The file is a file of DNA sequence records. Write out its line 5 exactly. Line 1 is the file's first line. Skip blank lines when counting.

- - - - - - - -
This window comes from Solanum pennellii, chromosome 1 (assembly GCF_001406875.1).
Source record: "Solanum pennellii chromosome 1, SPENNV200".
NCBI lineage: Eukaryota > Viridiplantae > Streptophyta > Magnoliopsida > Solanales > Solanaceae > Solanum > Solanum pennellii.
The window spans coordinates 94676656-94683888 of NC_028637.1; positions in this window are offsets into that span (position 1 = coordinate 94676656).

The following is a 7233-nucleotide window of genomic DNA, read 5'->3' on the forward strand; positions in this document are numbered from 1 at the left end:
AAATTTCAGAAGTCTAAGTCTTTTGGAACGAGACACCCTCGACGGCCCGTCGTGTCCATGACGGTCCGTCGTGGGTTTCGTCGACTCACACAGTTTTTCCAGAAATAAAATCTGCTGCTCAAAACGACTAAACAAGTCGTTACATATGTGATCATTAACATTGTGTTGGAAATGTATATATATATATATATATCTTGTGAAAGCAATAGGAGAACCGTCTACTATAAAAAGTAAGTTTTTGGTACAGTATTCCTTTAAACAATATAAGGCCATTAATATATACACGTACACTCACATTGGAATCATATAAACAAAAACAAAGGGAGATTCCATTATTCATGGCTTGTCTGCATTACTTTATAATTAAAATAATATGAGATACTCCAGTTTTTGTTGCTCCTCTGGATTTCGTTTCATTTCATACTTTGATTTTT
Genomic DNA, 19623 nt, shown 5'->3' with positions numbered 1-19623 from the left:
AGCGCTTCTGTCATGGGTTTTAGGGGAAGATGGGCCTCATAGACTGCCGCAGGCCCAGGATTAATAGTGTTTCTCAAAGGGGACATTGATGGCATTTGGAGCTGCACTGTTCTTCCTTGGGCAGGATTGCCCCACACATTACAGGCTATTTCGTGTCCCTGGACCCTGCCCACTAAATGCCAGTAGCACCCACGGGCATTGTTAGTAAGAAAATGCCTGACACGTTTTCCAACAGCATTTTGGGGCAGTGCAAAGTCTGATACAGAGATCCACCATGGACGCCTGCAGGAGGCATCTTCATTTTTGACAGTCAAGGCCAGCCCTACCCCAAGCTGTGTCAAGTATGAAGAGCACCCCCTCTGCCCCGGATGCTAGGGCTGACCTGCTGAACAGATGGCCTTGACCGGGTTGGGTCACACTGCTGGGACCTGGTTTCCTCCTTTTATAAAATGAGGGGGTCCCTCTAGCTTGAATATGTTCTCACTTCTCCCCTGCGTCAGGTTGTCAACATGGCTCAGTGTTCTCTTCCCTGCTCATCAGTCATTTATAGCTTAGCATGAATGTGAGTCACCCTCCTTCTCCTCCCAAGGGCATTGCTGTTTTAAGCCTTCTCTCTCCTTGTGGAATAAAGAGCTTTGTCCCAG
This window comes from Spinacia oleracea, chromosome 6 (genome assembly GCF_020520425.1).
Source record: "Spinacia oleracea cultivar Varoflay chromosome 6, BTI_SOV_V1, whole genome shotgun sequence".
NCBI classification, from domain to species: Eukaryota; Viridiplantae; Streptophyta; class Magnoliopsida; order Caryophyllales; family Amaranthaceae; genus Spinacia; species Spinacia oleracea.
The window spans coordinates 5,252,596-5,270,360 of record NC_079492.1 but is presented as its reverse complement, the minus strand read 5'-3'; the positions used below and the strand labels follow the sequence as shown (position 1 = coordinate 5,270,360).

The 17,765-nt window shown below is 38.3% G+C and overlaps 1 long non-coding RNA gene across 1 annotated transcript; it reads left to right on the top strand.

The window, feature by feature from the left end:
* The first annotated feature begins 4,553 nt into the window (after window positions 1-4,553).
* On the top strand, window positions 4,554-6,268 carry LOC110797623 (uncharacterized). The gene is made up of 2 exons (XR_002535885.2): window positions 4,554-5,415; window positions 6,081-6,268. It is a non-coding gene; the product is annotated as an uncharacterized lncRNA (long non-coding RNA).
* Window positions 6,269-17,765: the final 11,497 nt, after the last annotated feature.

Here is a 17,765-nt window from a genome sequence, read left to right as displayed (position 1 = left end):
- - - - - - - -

The following is a 7233-nucleotide window of genomic DNA, read 5'->3' on the forward strand; positions in this document are numbered from 1 at the left end: